Over the years, I’ve worked with countless families. Many of them have been facing what we will probably face at some point: how to pay for nursing home costs, assisted living, or in-home care for an aging family member.
Rarely does anyone want to see their life savings spent on nursing home or similar care. For most people, any other option seems better than that. Estate planning that includes planning to pay for those costs provides some alternatives. And for some people, due to health or other reasons, estate planning may be the only option. But for many others, long term care insurance would be the best option. No one should overlook long term care insurance as they consider how they’re going to pay for care as they age. Just this week, I was reminded of the benefits and peace of mind given a family whose loved one planned ahead with long term care insurance.
Does Long Term Care Insurance Only Pay For Nursing Home Care?
No. Most long term care insurance policies cover the cost of care in a variety of settings, including in-home and assisted living in addition to the nursing home. In contrast, the estate planning/elder law planning options may only result in nursing home costs being covered by Medicaid. The in-home care and assisted living costs that may precede nursing home care remain subject to being paid out of our own savings. The insurance allows us more choices about where our care or our loved one’s care will be provided without incurring significant out of pocket expenses.
Does Long Term Care Insurance Protect Your Assets?
Long term care insurance can protect your assets in a couple of ways. First, it serves as the initial source of funds to pay for care. As a result, you aren’t dipping into your own pocket or your savings to cover the costs. If the cost of care doesn’t exhaust the benefits of the insurance policy, your savings may never be touched.
Additionally, if your insurance policy is part of the state’s long term care insurance partnership program, you get added asset protection. In addition to serving as the first source of payments for care, the insurance benefits paid for care will create asset protection (an asset disregard) in the event Medicaid is needed after exhausting the insurance policy benefits.
The partnership program policies work this way. If you have a policy that is part of the partnership program and it pays $200,000 in benefits before it is exhausted, Medicaid will disregard $200,000 of your assets when you apply for Medicaid. In other words, Medicaid will pretend that you don’t have $200,000 in assets that you really have. That means Medicaid won’t require you to spend the $200,000. Instead, you’ll keep it intact.
I’ve seen this in action recently, and the savings can be substantial. For the $200,000 policy, not only did the policy provide the first $200,000 to cover costs of care, the policy shields $200,000 of your life savings that Medicaid would have required you to spend before Medicaid starts paying. The combined benefit from this type of insurance is hard to ignore.
If You Don’t Use The Insurance, Are You Wasting Your Money?
No, although that is a common concern. When you buy insurance, you are buying a promise: the promise that protection is there if you need it. But do we really want to need this insurance? Probably not.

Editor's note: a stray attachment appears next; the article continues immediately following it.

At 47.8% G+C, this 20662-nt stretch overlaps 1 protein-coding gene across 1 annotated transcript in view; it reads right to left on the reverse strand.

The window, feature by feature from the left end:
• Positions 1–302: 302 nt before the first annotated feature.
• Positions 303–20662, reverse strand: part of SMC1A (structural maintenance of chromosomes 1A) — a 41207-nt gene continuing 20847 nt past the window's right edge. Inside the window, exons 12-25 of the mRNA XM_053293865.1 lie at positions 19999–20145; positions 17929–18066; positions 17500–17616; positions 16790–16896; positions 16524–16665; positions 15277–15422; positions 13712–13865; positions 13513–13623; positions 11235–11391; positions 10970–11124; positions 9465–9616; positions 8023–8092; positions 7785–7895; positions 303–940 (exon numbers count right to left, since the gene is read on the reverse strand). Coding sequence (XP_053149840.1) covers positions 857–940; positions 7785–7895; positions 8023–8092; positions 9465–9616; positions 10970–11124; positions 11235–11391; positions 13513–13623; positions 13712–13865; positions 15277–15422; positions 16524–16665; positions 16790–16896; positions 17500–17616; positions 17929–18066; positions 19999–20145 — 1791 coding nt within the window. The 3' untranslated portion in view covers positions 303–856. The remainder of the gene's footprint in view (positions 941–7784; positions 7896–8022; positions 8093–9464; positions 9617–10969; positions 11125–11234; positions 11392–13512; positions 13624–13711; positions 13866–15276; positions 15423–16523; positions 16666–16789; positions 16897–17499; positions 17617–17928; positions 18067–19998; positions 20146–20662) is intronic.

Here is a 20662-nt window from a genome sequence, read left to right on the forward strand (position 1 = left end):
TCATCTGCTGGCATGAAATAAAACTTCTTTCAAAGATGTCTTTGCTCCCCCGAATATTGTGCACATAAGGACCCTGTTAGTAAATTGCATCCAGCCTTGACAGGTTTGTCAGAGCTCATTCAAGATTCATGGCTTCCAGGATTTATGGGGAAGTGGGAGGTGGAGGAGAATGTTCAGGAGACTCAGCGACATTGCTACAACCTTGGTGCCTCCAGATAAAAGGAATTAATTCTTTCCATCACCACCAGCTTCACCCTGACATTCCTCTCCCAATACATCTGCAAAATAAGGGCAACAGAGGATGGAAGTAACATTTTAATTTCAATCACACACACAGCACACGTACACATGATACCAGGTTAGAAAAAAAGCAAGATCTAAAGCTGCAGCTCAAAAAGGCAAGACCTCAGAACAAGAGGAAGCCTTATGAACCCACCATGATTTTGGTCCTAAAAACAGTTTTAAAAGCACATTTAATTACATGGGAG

We would all prefer to live a long, healthy life that never requires in-home, assisted living, or nursing home care. But that is not likely. We know that we’ll probably need care in some or all of those settings. This insurance protects us when that happens.
The scenario with long term care insurance is similar to our automobile insurance and homeowners insurance. We may never file a claim on either of those insurance policies. Yet from the time we’re 16 years old, we’ll probably pay automobile insurance premiums. We don’t think we’ve wasted those premiums simply because we haven’t had a wreck. Instead, we’re glad we haven’t had a wreck. The same holds true for our homeowners insurance except we probably didn’t start paying homeowners insurance premiums until much later in life. Either way, though, we’re happy that we didn’t have to file a claim.
Also, there are many types of long term care insurance policies and several types of insurance that include coverage similar to long term care insurance. To learn about the variety that may be available to you, your financial advisor or a dedicated long term care insurance agent can help. Some policies are similar to your automobile insurance or homeowners insurance described above. With long term care insurance policies like those, there isn’t any remaining or residual value in the policy at death. Other policies containing benefits similar to long term care insurance may retain some residual value at death. You will hear them called hybrid policies.
How Do You Determine If Long Term Care Insurance Is Right For You?
You should get your estate planning/elder law attorney and your financial representative/insurance agent working with you and one another. As a team, you’ll discover what options are available to you and the benefits and costs of those options, and you’ll determine which is best for you. One of the most common regrets I hear when I ask if someone has long term care insurance is that they didn’t look into it soon enough. Our health affects whether we can qualify for the insurance, so don’t delay. Determine today that you will explore the long term care insurance options available to you. You don’t want the regret of having missed a good opportunity simply because you waited too long. I’m here to work with you and your financial representative/insurance agent on this journey. Contact us to get started.